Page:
“Selfing can facilitate transitions between pollination syndromes”

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Carolyn A. Wessinger and John K. Kelly (May 2018)

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A population genetic model suggests delayed selfing can facilitate transitions to hummingbird pollination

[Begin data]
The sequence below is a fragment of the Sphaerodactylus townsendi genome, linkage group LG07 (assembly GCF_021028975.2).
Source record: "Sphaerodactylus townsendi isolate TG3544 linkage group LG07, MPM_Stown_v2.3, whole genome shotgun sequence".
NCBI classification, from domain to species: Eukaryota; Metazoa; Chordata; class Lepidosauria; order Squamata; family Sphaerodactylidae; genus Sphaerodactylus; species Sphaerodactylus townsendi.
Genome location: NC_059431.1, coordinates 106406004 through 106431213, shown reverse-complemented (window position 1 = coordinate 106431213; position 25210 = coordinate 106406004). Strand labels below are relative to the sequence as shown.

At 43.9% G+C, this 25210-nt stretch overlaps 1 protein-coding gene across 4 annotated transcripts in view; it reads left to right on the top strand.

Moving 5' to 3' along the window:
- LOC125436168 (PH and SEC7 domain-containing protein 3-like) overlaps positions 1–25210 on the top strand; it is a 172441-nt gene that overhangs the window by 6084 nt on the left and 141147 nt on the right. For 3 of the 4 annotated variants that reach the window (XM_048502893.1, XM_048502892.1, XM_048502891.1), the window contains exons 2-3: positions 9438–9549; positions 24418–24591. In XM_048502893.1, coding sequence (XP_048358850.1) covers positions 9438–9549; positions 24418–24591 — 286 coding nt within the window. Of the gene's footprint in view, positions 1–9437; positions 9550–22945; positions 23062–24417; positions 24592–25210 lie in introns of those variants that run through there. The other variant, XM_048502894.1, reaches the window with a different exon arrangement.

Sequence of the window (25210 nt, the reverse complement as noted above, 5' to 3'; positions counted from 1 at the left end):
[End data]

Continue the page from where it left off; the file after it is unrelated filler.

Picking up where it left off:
Pollinator-mediated selection on plants can favor transitions to a new pollinator depending on the relative abundances and efficiencies of pollinators present in the community. A frequently observed example is the transition from bee pollination to hummingbird pollination. We present a population genetic model that examines whether the ability to inbreed can influence evolutionary change in traits that underlie pollinator attraction. We find that a transition to a more efficient, but less abundant pollinator is favored under a broadened set of ecological conditions if plants are capable of delayed selfing rather than obligately outcrossing. Delayed selfing allows plants carrying an allele that attracts the novel pollinator to reproduce even when this pollinator is rare, providing reproductive assurance. In addition, delayed selfing weakens the effects of Haldane's sieve by increasing the fixation probability for recessive alleles that confer adaptation to the new pollinator. Our model provides novel insight into the paradoxical abundance of recessive mutations in adaptation to hummingbird attraction. It further predicts that transitions to efficient but less abundant pollinators (such as hummingbirds in certain communities) should disproportionately occur in self-compatible lineages. Currently available mating system datasets are consistent with this prediction and we suggest future areas of research that will enable a rigorous test of this theory.